A simple apology is not sufficient enough to reverse any harm done to the Black community. Growing and learning from mistakes takes time. It’s a process that isn’t instantly ended when an individual admits that they have done something wrong. These apologies should be professional, while still showing regret and genuine growth.
An apology should also showcase maturity. “A public apology should be organized, meaning a verbal statement,” McCoy said. “It is common for celebrities to have crocodile tears, but apologizing verbally seems more mature.”
Idolizing these celebrities to such a large extent has altered people’s perception of what these individuals are capable of. The only knowledge relating to what a celebrity is truly like comes from sources such as interviews and personal accounts.
These personalities seen in these instances can be fabricated. Someone doesn’t ever truly know their favorite celebrity, therefore they can’t defend them using the justification that “they would never do that”.
This further contributes to the impossibility of fully being able to separate a musical artist from their work. The music being produced is simply an extension of the artist themself.
Possibly one of the largest examples of a singer still holding power, despite multiple instances of inappropriate behavior, is depicted in the career of R&B musician Robert Kelly, known professionally as R. Kelly.
According to NPR, Kelly’s long road of “unsettling allegations” started in 1994, when he, then 27 years old, married Aaliyah Haughton, who at that time was 15 years old. Haughton’s age was falsified to 18 on the marriage certificate. The wedding was annulled within months.
Since then, Kelly has received various serious allegations relating to child pornography, physical abuse, sexual assault, human trafficking, and sexual relations with minors.
Utilizing his wealth and fame allowed Kelly to prevent real legal consequences. As his fame dwindles, his influence does as well.
This lack of accountability is prevalent in mainstream media. People are constantly creating and sharing infographics that only touch on the surface level of real problems. These individuals claim to support certain communities, but a majority of them do it solely for appearance.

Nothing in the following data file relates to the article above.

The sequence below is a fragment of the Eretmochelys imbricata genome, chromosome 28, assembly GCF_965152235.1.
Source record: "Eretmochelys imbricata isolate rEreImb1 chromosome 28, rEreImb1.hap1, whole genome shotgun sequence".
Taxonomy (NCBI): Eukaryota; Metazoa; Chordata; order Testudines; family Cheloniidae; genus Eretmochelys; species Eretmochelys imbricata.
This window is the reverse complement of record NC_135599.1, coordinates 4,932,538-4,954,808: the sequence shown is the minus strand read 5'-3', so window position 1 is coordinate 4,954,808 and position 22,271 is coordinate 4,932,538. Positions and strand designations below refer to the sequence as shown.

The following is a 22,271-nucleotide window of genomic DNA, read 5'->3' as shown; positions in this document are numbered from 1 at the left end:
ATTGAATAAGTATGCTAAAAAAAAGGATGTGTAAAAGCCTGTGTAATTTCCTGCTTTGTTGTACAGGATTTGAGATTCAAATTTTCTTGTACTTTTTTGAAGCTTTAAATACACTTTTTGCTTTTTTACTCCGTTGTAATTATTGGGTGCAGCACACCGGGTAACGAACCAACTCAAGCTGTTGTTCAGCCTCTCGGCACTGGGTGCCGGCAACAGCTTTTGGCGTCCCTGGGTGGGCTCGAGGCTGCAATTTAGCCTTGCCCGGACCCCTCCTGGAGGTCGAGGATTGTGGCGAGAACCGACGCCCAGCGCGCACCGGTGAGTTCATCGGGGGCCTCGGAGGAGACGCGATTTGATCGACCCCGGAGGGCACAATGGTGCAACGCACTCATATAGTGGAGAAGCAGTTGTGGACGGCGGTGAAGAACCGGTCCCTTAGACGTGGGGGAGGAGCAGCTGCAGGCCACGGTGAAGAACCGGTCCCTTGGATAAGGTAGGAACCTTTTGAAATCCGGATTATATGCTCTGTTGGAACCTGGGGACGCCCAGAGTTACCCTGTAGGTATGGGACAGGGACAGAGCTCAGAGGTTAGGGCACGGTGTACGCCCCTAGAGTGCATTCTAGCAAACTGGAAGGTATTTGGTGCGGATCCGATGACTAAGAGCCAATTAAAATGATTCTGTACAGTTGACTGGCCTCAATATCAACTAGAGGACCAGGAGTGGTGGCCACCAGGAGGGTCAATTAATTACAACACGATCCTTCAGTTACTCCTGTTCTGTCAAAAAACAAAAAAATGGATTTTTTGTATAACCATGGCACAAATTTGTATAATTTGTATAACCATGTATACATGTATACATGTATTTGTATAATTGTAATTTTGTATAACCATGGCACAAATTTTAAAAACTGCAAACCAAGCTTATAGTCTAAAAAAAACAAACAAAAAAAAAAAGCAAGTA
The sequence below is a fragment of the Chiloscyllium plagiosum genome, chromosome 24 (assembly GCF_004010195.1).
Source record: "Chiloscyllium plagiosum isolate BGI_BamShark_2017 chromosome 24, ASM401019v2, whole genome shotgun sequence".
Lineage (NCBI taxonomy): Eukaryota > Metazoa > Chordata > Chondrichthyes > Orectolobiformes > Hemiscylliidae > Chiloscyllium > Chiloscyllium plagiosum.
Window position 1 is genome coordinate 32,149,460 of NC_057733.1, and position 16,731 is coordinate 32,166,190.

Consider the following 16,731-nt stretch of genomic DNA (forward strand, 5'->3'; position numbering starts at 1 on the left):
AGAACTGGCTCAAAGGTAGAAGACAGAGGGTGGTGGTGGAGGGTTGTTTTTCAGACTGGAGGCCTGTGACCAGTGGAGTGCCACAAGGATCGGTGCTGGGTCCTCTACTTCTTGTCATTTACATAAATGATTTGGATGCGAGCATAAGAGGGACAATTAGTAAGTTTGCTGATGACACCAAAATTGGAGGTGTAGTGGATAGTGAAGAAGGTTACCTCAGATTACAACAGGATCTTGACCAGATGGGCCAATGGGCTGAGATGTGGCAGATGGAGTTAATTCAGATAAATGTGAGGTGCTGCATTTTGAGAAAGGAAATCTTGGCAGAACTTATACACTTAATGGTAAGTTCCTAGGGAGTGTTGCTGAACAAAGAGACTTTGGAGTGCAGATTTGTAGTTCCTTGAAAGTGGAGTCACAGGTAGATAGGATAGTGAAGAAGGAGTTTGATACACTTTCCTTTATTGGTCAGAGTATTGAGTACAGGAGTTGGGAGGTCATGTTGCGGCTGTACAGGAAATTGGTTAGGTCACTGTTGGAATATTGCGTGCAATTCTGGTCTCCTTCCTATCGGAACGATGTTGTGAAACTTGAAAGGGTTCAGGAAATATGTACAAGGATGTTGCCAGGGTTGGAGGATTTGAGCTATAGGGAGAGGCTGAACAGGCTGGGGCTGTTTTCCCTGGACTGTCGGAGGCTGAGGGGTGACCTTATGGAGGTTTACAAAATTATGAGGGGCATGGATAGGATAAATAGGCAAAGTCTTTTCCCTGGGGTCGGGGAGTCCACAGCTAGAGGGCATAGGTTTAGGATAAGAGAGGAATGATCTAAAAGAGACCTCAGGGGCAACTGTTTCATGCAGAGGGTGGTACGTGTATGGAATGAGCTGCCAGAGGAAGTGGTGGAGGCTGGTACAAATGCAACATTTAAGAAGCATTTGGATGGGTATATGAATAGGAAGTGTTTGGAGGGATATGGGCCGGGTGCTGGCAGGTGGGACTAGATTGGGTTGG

Actual activism involves doing research, spreading factual information for awareness, and instating life changes that reflect this.
This aspect of performative activism is also rampant in influencer life. Teenagers that have amassed millions of followers through social media platforms have a large influence, as a majority of their fans are younger. Although some may ignore their actions due to their age, they chose the spotlight. They chose to cultivate a career.
Posting a picture of a black square as a way to tell others to support Black Lives Matter, with no accurate and important information spread, is not a form of activism.
Spamming stories with countless infographics full of misleading facts, without doing any research about the topic to verify the information being spread, is not activism
With power, comes responsibility. Everyone has an influence, no matter how small or big it is.
Not holding people in positions of power accountable also promotes the message that what they did is okay and their actions will receive no consequences. It only continues to normalize these actions in mainstream media and the life of their adoring fans.
Enjoying music created by a person responsible for offensive actions doesn’t make the listener a bad person. However, if they truly disagree with what the musician did, real action requires them to stop showing support for that artist. There are ways to still listen to a good song without contributing to the creator’s paycheck.